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Reviews for The Well-Mannered War

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A Book With A Reputation

By:Yumchan, Doncaster, England
Date:Thursday 12 June 2003
Rating:   8

Hmm. This book has a reputation for being a very good book. This combined with its low print run has turned it into quite an expensive read.
(Luckily its now available 'free' from !)
Frankly, I was a tiny bit disappointed. I was expecting an utter masterpiece. It is still a very good read and I would recommend it thoroughly , but the hype that surrounds it still hasn't really done it any favours.
However it is a very well thought out book. You are never really sure who the real bad guys are and the end was definitely a surprise!
Hopefully Gareth will one day write another book in the BBC Books range. I will definitely try to be at the front of the queue!


By:John Bullock, Hoylake, United Kingdom
Date:Wednesday 17 March 2021
Rating:   10

The Well-mannered War (SPOILERS)

The TARDIS thrown of course into the very distance future arrives on the planetoid of Barclow. Here two opposing armies are engaged in a war. The humans from the nearby colony of Metralubit are at 'war' with the Chelonians who also claim the planetoid. However the armies on friendly terms never engage in combat as they await the publication of a report to resolve the conflict. Meanwhile a mysterious darkness is determined to turn this 'well-mannered' war into something much more discourteous.

It's with much sadness that I reach the 33rd and final book in the Missing Adventures. There has been highs and lows, thankfully far more highs. Well-mannered war certainly finishes the series on a high. Gareth Roberts is a master at writing season 17 style stories, this being his 3rd new adventure featuring this TARDIS team. He perfectly recreates all the TARDIS crew and captures the humour of the era perfectly. Lovely little touches like the Tea Lady. I love the Chelonians and it's great to have them back for a final story in the virgin range.

When the book starts off and you assume it's going to be about keeping the war going for political gain and the politics are probably more relevant today than 24 years ago when the book was written, a couple of examples:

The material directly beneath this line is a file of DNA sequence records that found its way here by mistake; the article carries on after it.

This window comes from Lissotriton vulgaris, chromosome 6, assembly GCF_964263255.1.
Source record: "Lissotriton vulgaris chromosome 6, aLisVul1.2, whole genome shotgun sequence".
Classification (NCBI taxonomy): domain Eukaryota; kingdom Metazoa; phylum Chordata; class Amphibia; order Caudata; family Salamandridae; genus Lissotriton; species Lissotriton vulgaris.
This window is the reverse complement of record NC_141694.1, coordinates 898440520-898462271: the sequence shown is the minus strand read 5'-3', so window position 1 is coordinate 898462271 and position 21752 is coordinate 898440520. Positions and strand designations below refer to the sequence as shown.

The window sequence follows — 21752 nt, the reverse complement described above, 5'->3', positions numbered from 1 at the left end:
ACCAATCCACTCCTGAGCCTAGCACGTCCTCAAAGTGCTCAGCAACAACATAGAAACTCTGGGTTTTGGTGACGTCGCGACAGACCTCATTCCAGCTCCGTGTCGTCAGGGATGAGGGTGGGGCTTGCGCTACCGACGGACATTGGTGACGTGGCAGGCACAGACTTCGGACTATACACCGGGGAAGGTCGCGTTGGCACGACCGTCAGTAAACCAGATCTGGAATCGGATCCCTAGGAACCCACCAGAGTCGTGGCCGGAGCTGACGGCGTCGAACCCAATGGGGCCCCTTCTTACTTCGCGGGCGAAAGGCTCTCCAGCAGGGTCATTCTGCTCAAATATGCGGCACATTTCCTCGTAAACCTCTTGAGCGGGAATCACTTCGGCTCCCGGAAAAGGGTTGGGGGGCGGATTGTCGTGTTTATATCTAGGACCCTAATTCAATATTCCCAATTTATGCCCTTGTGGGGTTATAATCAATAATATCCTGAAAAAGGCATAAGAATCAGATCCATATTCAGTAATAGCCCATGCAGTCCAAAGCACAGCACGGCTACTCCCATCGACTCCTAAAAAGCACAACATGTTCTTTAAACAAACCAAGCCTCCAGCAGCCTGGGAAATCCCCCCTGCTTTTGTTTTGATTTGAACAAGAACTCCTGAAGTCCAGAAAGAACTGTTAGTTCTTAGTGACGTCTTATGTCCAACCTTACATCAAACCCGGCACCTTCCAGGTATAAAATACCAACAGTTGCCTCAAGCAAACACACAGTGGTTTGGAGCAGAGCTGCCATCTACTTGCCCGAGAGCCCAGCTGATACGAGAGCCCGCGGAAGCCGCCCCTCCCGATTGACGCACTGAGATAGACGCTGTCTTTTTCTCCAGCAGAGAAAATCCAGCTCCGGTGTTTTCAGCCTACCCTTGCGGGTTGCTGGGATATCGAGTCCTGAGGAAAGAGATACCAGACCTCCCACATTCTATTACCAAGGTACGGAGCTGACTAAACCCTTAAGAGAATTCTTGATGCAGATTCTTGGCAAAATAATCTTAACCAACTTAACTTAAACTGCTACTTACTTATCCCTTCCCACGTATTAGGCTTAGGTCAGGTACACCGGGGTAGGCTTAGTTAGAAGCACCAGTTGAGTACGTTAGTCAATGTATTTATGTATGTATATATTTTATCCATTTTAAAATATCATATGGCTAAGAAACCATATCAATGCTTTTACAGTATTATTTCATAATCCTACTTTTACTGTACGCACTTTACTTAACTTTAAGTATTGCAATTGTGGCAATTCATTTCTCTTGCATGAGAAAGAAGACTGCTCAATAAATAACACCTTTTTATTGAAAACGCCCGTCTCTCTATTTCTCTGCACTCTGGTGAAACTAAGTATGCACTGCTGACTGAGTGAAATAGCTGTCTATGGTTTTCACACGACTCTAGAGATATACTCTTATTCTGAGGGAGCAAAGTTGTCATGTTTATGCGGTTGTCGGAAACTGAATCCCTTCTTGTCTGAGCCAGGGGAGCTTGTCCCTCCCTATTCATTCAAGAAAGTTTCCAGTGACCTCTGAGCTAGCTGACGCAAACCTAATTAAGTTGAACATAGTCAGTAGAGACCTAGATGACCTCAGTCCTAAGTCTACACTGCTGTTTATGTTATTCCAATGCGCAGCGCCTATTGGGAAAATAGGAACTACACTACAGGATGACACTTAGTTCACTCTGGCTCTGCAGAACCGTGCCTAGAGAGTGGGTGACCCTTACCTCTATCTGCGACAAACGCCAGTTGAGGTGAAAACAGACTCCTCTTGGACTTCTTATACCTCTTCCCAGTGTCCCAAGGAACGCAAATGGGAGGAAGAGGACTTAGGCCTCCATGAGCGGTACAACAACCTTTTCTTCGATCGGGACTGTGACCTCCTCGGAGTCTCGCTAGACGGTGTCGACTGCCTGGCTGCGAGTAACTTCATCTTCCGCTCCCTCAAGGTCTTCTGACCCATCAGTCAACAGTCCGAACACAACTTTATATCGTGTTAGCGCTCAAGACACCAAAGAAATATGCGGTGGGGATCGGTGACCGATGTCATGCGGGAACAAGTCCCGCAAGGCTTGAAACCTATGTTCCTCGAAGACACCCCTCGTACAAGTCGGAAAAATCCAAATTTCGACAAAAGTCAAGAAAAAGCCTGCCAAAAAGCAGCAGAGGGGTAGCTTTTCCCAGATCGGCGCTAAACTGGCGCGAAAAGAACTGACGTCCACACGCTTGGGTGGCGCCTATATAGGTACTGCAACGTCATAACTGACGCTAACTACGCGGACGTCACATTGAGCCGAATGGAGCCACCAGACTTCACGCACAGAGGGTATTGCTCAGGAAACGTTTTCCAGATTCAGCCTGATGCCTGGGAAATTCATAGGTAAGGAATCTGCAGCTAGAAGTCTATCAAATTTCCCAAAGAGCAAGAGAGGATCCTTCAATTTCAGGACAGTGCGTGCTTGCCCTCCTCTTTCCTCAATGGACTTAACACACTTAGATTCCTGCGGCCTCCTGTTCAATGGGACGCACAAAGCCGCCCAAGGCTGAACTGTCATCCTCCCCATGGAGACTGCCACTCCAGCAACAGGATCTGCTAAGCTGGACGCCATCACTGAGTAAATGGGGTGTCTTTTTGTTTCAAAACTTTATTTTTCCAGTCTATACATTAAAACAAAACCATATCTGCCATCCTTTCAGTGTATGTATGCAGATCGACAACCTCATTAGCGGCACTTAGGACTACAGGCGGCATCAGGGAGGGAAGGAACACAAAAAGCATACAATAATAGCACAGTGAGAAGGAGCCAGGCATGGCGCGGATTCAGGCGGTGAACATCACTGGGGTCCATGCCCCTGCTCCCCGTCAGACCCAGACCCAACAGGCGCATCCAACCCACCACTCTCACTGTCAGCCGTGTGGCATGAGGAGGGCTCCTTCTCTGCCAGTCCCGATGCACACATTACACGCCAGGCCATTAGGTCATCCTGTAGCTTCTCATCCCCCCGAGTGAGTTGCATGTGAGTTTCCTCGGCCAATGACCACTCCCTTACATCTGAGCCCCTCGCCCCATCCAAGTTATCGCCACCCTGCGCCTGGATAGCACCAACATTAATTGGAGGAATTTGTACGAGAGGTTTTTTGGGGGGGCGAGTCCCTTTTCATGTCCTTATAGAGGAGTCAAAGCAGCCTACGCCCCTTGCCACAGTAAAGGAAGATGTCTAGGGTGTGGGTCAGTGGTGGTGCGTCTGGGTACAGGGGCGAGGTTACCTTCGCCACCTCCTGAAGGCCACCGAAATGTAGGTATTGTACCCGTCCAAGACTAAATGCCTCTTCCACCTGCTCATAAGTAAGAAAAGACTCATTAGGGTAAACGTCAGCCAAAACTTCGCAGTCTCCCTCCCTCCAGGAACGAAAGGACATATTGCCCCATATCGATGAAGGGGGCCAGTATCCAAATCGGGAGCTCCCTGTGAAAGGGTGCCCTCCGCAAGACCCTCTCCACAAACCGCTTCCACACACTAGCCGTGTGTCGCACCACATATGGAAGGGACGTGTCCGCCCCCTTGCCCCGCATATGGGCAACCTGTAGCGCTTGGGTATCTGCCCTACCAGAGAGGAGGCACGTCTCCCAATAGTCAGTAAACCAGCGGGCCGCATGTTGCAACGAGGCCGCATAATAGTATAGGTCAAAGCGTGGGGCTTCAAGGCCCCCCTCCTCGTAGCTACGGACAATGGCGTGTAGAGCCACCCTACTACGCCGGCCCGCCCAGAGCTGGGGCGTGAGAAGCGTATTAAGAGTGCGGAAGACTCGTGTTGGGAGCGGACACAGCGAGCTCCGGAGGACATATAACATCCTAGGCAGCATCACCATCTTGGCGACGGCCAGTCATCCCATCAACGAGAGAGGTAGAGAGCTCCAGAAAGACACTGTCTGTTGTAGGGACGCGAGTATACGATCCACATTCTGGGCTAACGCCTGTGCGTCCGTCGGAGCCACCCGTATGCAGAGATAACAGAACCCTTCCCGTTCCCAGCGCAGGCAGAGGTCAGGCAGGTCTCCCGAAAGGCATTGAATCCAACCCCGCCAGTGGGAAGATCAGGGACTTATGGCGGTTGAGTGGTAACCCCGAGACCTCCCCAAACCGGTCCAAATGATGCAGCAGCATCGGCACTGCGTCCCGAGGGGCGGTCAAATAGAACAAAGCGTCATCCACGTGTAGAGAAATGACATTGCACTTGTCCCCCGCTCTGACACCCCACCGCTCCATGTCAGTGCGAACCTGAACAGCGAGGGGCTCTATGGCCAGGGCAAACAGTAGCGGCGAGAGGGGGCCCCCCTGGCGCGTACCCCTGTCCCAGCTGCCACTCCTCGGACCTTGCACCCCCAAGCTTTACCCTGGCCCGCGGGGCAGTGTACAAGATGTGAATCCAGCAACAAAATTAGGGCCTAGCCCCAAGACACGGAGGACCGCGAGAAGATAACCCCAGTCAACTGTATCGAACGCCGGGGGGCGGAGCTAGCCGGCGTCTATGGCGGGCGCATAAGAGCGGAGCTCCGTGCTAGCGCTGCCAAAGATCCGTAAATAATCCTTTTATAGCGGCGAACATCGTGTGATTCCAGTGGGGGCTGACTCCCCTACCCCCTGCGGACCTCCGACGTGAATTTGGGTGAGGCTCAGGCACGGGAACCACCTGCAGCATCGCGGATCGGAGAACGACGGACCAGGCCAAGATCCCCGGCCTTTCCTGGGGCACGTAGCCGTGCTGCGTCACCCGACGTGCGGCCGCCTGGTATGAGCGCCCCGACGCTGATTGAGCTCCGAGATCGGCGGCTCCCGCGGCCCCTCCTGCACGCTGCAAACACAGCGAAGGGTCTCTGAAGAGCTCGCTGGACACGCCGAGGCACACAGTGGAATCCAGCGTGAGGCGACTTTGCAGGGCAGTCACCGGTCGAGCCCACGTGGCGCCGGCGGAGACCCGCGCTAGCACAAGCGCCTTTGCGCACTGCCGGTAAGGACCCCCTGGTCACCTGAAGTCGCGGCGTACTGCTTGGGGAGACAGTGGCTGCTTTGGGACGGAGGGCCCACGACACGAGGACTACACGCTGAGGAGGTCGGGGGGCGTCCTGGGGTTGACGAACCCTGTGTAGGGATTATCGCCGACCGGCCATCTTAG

'A predicted election result after a vigorous and costly programme of disinformation, scandal mongering and general besmirching of theOpposition.' She smiled again. 'A totally negative campaign.'

'He saw Rabley's entire career compressed
into a few seconds. Rallies, extremist meetings, his youth as a long- haired dissenter, his membership of the Rebel Labourers' Party. All of this was set
to a threatening, rumbling piece of music. And then six words appeared, one after the other, outlined in throbbing red, each one accompanied by a thunderclap. DO YOU TRUST THIS EVIL MAN?
Excellent, Liris,' said Harmock, rubbing his hands together. 'It says absolutely nothing about me or my policies. You've done very well. Have it
released immediately'

The book quickly moves away from politics and introduces a new enemy. The flies make for a grotesque villian, possessing dead rotting bodies and animating a truly horrifying talking decapitated head. The flies really worked as a monster and totally play on my own fears of being caught in a swarm. The story twists and turns and you kept guessing as to who the real enemy is. The final reveal of who is behind everything I certainty wasn't expecting and makes for a marvelous final twist (that I won't reveal here).

Well-Mannered War is Gareth Roberts at his best, proving him to be a fantastic writer of Doctor Who. This is a definite must read in the MAs. Copies are quite hard to come by (and expensive) so If you can't get a physical copy pdfs are available. What a way to to finish a series, leave them on a cliffhanger wanting more. Fantastic stuff 10 /10.

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